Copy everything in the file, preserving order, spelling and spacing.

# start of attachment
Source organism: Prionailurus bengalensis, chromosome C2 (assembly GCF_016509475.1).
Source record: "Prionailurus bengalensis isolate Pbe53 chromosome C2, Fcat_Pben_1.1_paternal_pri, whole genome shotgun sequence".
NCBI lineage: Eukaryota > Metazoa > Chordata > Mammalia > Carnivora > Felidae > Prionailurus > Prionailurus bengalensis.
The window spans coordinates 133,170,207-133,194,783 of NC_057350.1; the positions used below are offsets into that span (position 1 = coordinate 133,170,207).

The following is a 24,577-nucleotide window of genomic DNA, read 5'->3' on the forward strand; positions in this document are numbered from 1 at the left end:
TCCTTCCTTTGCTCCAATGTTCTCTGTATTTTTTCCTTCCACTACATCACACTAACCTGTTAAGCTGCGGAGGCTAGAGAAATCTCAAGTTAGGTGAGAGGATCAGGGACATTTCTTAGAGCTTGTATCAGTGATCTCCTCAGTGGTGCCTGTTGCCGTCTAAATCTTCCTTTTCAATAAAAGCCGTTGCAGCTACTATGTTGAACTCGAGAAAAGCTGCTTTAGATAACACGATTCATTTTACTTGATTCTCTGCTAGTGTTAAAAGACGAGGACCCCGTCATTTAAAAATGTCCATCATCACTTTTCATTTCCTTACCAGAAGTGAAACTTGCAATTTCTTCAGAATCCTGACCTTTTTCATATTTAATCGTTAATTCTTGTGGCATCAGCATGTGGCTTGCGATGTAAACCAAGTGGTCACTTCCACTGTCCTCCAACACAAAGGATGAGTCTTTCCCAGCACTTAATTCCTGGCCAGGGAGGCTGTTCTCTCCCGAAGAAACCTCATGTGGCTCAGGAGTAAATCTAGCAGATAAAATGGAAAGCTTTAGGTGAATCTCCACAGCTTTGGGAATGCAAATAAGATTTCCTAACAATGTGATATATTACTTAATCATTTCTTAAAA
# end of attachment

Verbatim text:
Source organism: Prionailurus bengalensis, chromosome C2 (assembly GCF_016509475.1).
Source record: "Prionailurus bengalensis isolate Pbe53 chromosome C2, Fcat_Pben_1.1_paternal_pri, whole genome shotgun sequence".
NCBI lineage: Eukaryota > Metazoa > Chordata > Mammalia > Carnivora > Felidae > Prionailurus > Prionailurus bengalensis.
The window spans coordinates 133,170,207-133,194,783 of NC_057350.1; the positions used below are offsets into that span (position 1 = coordinate 133,170,207).

The following is a 24,577-nucleotide window of genomic DNA, read 5'->3' on the forward strand; positions in this document are numbered from 1 at the left end:
TCCTTCCTTTGCTCCAATGTTCTCTGTATTTTTTCCTTCCACTACATCACACTAACCTGTTAAGCTGCGGAGGCTAGAGAAATCTCAAGTTAGGTGAGAGGATCAGGGACATTTCTTAGAGCTTGTATCAGTGATCTCCTCAGTGGTGCCTGTTGCCGTCTAAATCTTCCTTTTCAATAAAAGCCGTTGCAGCTACTATGTTGAACTCGAGAAAAGCTGCTTTAGATAACACGATTCATTTTACTTGATTCTCTGCTAGTGTTAAAAGACGAGGACCCCGTCATTTAAAAATGTCCATCATCACTTTTCATTTCCTTACCAGAAGTGAAACTTGCAATTTCTTCAGAATCCTGACCTTTTTCATATTTAATCGTTAATTCTTGTGGCATCAGCATGTGGCTTGCGATGTAAACCAAGTGGTCACTTCCACTGTCCTCCAACACAAAGGATGAGTCTTTCCCAGCACTTAATTCCTGGCCAGGGAGGCTGTTCTCTCCCGAAGAAACCTCATGTGGCTCAGGAGTAAATCTAGCAGATAAAATGGAAAGCTTTAGGTGAATCTCCACAGCTTTGGGAATGCAAATAAGATTTCCTAACAATGTGATATATTACTTAATCATTTCTTAAAA